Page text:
I was going to write a deep, introspective analysis of all the fuckery that’s been on the news lately when I sat down to write this blog post, but honestly, I’ve already changed my mind before I’ve even begun the second sentence. There’s not really much to say. You can understand.
Instead, I made you chocolate cake.
|Tastes like chocolate cake, anyway.|
But I will make mention of Robin Williams’ death—about two weeks ago as of writing this—which has to be the least-politicized of talking points on the news lately. Just hear me out for a little bit, and I’ll try not to disappoint you.
Many fans of his have lamented his suicide as a tragedy, which it was. But—and let me say something a little less than politick-friendly—do we ever see such sympathy when ordinary civilians commit suicide? Shouldn’t we mourn these quiet deaths equally, as they mark a loss of potential and a failure to overcome depression and other mental illnesses?
It seems that whenever a celebrity dies of some self-induced cause (Philip Seymour-Hoffman and Whitney Houston, as recent examples) there is not only an outpouring of sadness but also a shit-ton of ignorant ranting about how “selfish” suicide is, or how it’s a “cowardly choice”, or how they should’ve just “gotten over it”. All part of the inevitable parade of opinions after such a tragedy.
Just think of how much worse this would be for someone who did not gain their own fan clubs and adoring crowds during their unfortunately abbreviated lives. Think of how much potential is lost when one of those ordinary, faceless people choses to die rather than continue living and pursuing their dreams. Maybe this person was an aspiring musician with brilliant ideas but a perennially unlucky career; maybe they were a writer whose genius was never seen by the right publisher or even the right reader. Now we will never know. That is a terrible, terrible loss. Tragedy knows no celebrity.
And then think of the turmoil inside their mind that leads them to self-destruct. Can you imagine what it takes to go against all of your evolutionary instincts and go in the face of death? That is courage. It is not cowardly in the slightest. You have only to ask the girl I met at the hospital, who witnessed a friend’s suicide and has been traumatized ever since, even driven to the brink of following in that friend’s footsteps. Did we hear about her friend’s death all over the news and on social media? No. But it is no less of a tragedy than the death of someone who already “made it” during their life.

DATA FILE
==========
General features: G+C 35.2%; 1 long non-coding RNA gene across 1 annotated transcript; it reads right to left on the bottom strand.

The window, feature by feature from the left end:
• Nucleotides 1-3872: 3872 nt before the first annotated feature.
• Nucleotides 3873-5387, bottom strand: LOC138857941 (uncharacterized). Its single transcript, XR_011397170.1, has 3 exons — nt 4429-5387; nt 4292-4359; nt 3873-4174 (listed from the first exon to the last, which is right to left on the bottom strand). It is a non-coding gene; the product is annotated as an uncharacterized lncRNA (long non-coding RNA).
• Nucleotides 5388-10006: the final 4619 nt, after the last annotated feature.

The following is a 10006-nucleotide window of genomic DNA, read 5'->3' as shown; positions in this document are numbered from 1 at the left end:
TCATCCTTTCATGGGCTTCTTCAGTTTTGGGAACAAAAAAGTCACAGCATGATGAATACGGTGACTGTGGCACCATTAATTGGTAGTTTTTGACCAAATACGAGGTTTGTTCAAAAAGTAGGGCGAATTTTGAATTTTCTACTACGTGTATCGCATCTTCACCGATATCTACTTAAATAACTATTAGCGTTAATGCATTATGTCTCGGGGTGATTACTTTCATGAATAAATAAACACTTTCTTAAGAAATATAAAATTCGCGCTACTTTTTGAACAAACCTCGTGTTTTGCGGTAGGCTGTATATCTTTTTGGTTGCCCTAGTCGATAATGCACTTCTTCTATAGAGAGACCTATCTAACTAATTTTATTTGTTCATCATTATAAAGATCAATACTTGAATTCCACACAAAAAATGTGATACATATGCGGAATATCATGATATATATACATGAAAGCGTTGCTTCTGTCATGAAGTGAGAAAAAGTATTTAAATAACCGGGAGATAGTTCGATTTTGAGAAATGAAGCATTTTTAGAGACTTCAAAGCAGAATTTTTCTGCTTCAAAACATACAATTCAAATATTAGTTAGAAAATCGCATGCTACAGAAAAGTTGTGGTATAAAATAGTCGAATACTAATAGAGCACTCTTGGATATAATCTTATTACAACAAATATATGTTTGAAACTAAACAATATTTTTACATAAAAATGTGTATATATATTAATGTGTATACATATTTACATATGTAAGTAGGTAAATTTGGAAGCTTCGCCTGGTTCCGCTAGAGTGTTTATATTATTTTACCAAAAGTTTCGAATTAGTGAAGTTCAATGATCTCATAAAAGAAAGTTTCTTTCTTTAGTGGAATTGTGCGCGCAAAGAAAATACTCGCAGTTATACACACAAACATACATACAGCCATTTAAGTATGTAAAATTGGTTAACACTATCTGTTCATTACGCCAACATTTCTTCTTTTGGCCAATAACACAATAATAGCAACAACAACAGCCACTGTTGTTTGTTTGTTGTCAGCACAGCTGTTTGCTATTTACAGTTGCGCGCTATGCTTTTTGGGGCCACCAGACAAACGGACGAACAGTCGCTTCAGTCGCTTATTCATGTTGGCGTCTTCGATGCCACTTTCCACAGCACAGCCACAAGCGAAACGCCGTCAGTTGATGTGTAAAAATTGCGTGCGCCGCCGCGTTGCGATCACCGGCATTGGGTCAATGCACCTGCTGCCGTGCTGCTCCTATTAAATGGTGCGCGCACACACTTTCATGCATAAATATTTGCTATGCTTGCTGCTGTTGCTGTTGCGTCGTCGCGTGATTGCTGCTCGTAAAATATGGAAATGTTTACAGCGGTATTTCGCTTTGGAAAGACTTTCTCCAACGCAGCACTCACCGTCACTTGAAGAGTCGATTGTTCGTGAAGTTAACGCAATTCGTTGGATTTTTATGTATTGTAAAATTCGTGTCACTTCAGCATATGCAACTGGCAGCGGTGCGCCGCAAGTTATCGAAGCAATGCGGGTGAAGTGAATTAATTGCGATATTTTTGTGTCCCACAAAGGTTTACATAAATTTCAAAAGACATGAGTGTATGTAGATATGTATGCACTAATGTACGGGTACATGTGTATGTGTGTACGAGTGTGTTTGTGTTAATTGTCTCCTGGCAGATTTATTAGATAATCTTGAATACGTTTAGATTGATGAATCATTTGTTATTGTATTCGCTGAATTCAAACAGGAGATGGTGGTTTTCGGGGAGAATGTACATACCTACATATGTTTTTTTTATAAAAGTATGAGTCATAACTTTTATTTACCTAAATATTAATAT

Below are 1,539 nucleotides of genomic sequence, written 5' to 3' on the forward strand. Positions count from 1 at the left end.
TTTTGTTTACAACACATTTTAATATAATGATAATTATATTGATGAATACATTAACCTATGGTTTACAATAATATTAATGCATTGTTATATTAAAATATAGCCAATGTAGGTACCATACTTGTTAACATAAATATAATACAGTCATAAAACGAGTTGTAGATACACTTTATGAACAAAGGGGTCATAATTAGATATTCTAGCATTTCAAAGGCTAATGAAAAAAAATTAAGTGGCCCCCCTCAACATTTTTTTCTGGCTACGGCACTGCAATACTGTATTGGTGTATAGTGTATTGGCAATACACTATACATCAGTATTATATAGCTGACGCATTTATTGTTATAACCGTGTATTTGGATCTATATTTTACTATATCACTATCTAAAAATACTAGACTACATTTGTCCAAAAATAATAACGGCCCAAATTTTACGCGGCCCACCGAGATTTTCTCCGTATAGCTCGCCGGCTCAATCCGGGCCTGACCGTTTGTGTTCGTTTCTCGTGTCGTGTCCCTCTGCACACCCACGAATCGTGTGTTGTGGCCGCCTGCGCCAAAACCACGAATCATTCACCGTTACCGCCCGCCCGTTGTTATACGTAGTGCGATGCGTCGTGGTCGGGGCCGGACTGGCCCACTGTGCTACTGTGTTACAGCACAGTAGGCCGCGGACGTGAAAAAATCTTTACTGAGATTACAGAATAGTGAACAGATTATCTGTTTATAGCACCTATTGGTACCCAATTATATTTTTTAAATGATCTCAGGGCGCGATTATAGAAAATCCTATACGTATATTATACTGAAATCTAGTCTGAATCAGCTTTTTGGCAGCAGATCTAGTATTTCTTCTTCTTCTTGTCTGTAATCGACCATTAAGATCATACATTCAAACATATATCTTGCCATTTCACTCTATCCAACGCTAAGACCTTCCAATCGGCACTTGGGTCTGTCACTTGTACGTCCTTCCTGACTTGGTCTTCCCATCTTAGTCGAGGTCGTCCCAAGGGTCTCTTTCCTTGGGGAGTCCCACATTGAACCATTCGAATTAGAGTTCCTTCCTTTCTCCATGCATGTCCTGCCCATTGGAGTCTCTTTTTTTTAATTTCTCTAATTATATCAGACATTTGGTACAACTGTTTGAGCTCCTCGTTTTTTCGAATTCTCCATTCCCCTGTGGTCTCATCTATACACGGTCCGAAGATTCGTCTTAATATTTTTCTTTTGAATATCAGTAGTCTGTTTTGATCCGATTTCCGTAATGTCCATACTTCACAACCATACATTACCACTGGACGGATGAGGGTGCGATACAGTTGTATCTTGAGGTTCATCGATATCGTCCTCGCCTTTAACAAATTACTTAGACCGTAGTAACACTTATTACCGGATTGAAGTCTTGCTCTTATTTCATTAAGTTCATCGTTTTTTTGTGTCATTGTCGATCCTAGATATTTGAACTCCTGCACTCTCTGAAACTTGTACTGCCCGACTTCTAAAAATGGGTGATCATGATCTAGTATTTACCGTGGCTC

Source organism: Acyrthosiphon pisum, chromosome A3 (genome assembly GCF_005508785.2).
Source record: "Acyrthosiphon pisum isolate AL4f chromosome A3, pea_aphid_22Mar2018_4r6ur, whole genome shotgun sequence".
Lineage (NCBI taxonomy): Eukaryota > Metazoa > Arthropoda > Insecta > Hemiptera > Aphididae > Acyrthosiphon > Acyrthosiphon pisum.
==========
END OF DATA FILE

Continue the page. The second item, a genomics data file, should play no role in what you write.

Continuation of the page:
Basically, what we need is not belittlement of those who experience suicidal thoughts, but empathy. Is that so hard?
And also: the folks who do belittle suicide can go fuck themselves...with a cactus.
Now I’ve forgotten what my point was. Excuse me. Something about “all men die as equals”. Is that a quote? It must be, because it’s goddamn right. But I'm not a professional quote maker, so don’t quote me.
|Here we have a specimen who does, in fact, produce high-quality quotes. source|
At any rate, I hope you aren’t about to abandon ship after reading this trainwreck of an essay. I can only hope you will take this to heart and please, for all that is well and good in this world, remember those faceless victims just as well as those with celebrity.
|It's important. source|
In the meantime, I’ll be stress-eating the rest of this zucchini bread.
|'Tis a specialized kind of therapy.|
I was not originally intending to share this recipe (just as I did not intend to write that atrocity up there), but it was too good to keep it to myself. And that was a piece of absolute bullshit, since you can find the original recipe on King Arthur Flour’s website. But as a food blogger, I believe it is my duty to inform you of delicious recipes worthy of your precious time and zucchini; and as I have also made some alterations in the name of veganism, I have an excuse to plaster my own write-up on here alongside the pictures.
That’s how we do in the land of food blogging.
Double chocolate zucchini bread
Makes one loaf
Adapted from King Arthur Flour
100 grams • mashed banana • ½ cup
108 grams • maple syrup • 1/3 cup
108 grams • olive oil • ½ cup
110 grams • brown sugar • ½ cup
4 grams • vanilla extract • 1 teaspoon
6 grams • salt • 1 teaspoon
2 grams • baking powder • ½ teaspoon
2 grams • baking soda • ½ teaspoon
2 grams • espresso powder • ½ teaspoon
25 grams • cocoa powder • 1/3 cup
208 grams • all-purpose flour • 1 2/3 cups
340 grams • shredded zucchini, lightly drained • 2 cups
168 grams • chocolate chips • 1 cup
Preheat oven to 350 degrees F and lightly grease a loaf pan.
In a large bowl, whisk banana, maple syrup, olive oil, brown sugar, and vanilla extract until smooth. Fold in salt, baking soda, baking powder, espresso powder, cocoa, and flour just until combined. Fold in zucchini and chocolate chips.
Pour batter into loaf pan and bake for about 65 to 75 minutes, or until a toothpick inserted into the center of the loaf comes out clean.
|Dat texture doe.|
As you can see, this loaf is the perfect candidate for freeing you from all concerns in the realm of world affairs and celebrity suicide and all the Armageddon-esque disaster going on. Living in the suburbs with school just about to start and no access to a justice-making army, there’s not much I—or you, if we’re at all similar—can do about global affairs. Hope, it appears, is the only answer.
I know that this cake is my answer.